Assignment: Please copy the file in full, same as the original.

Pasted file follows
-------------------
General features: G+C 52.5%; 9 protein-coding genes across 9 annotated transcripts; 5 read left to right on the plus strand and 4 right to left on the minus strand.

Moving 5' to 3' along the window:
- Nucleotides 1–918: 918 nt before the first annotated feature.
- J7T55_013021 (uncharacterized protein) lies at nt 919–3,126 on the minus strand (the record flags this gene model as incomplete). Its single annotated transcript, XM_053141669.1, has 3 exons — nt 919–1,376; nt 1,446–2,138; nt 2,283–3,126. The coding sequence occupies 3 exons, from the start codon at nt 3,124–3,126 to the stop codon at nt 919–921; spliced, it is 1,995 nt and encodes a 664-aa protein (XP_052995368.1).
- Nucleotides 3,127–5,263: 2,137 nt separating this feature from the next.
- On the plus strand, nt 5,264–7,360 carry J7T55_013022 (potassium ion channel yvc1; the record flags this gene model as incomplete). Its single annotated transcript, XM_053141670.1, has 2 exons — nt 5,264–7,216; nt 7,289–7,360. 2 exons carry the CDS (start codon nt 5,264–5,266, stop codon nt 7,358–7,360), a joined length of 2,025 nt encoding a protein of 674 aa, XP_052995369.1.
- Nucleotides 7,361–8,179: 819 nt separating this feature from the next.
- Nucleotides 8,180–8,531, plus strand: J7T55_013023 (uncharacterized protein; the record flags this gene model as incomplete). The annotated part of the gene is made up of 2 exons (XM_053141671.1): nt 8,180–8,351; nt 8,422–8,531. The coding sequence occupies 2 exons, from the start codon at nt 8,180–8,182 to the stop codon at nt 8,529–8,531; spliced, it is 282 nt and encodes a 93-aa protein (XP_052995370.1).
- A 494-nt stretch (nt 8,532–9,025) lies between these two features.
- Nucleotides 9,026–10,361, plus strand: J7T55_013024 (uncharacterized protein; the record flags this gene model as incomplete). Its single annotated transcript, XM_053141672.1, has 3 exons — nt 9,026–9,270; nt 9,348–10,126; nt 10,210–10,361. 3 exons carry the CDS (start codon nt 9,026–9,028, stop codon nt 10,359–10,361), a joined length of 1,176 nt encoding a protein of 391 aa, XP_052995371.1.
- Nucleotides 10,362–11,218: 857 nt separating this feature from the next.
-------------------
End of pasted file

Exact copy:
General features: G+C 52.5%; 9 protein-coding genes across 9 annotated transcripts; 5 read left to right on the plus strand and 4 right to left on the minus strand.

Moving 5' to 3' along the window:
- Nucleotides 1–918: 918 nt before the first annotated feature.
- J7T55_013021 (uncharacterized protein) lies at nt 919–3,126 on the minus strand (the record flags this gene model as incomplete). Its single annotated transcript, XM_053141669.1, has 3 exons — nt 919–1,376; nt 1,446–2,138; nt 2,283–3,126. The coding sequence occupies 3 exons, from the start codon at nt 3,124–3,126 to the stop codon at nt 919–921; spliced, it is 1,995 nt and encodes a 664-aa protein (XP_052995368.1).
- Nucleotides 3,127–5,263: 2,137 nt separating this feature from the next.
- On the plus strand, nt 5,264–7,360 carry J7T55_013022 (potassium ion channel yvc1; the record flags this gene model as incomplete). Its single annotated transcript, XM_053141670.1, has 2 exons — nt 5,264–7,216; nt 7,289–7,360. 2 exons carry the CDS (start codon nt 5,264–5,266, stop codon nt 7,358–7,360), a joined length of 2,025 nt encoding a protein of 674 aa, XP_052995369.1.
- Nucleotides 7,361–8,179: 819 nt separating this feature from the next.
- Nucleotides 8,180–8,531, plus strand: J7T55_013023 (uncharacterized protein; the record flags this gene model as incomplete). The annotated part of the gene is made up of 2 exons (XM_053141671.1): nt 8,180–8,351; nt 8,422–8,531. The coding sequence occupies 2 exons, from the start codon at nt 8,180–8,182 to the stop codon at nt 8,529–8,531; spliced, it is 282 nt and encodes a 93-aa protein (XP_052995370.1).
- A 494-nt stretch (nt 8,532–9,025) lies between these two features.
- Nucleotides 9,026–10,361, plus strand: J7T55_013024 (uncharacterized protein; the record flags this gene model as incomplete). Its single annotated transcript, XM_053141672.1, has 3 exons — nt 9,026–9,270; nt 9,348–10,126; nt 10,210–10,361. 3 exons carry the CDS (start codon nt 9,026–9,028, stop codon nt 10,359–10,361), a joined length of 1,176 nt encoding a protein of 391 aa, XP_052995371.1.
- Nucleotides 10,362–11,218: 857 nt separating this feature from the next.